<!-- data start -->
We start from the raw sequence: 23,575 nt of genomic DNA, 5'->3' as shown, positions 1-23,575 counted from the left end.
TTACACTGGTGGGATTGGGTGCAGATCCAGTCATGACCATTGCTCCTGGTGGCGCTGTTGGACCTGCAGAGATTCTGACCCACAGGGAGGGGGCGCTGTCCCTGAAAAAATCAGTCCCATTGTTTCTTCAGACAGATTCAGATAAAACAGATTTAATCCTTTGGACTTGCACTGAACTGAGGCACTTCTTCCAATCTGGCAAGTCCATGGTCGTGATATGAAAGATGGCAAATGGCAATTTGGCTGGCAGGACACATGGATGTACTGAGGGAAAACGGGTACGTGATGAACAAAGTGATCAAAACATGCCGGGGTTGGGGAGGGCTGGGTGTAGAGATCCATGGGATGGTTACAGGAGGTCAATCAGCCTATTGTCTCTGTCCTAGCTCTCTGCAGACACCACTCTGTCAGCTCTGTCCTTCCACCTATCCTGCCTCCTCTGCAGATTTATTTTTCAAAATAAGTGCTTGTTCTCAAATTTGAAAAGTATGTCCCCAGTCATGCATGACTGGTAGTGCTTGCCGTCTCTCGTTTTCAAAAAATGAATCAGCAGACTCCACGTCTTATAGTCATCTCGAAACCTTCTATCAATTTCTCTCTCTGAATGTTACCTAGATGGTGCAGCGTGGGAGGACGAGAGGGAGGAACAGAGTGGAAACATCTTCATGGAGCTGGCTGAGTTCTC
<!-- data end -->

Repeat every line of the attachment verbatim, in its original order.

We start from the raw sequence: 23,575 nt of genomic DNA, 5'->3' as shown, positions 1-23,575 counted from the left end.
TTACACTGGTGGGATTGGGTGCAGATCCAGTCATGACCATTGCTCCTGGTGGCGCTGTTGGACCTGCAGAGATTCTGACCCACAGGGAGGGGGCGCTGTCCCTGAAAAAATCAGTCCCATTGTTTCTTCAGACAGATTCAGATAAAACAGATTTAATCCTTTGGACTTGCACTGAACTGAGGCACTTCTTCCAATCTGGCAAGTCCATGGTCGTGATATGAAAGATGGCAAATGGCAATTTGGCTGGCAGGACACATGGATGTACTGAGGGAAAACGGGTACGTGATGAACAAAGTGATCAAAACATGCCGGGGTTGGGGAGGGCTGGGTGTAGAGATCCATGGGATGGTTACAGGAGGTCAATCAGCCTATTGTCTCTGTCCTAGCTCTCTGCAGACACCACTCTGTCAGCTCTGTCCTTCCACCTATCCTGCCTCCTCTGCAGATTTATTTTTCAAAATAAGTGCTTGTTCTCAAATTTGAAAAGTATGTCCCCAGTCATGCATGACTGGTAGTGCTTGCCGTCTCTCGTTTTCAAAAAATGAATCAGCAGACTCCACGTCTTATAGTCATCTCGAAACCTTCTATCAATTTCTCTCTCTGAATGTTACCTAGATGGTGCAGCGTGGGAGGACGAGAGGGAGGAACAGAGTGGAAACATCTTCATGGAGCTGGCTGAGTTCTC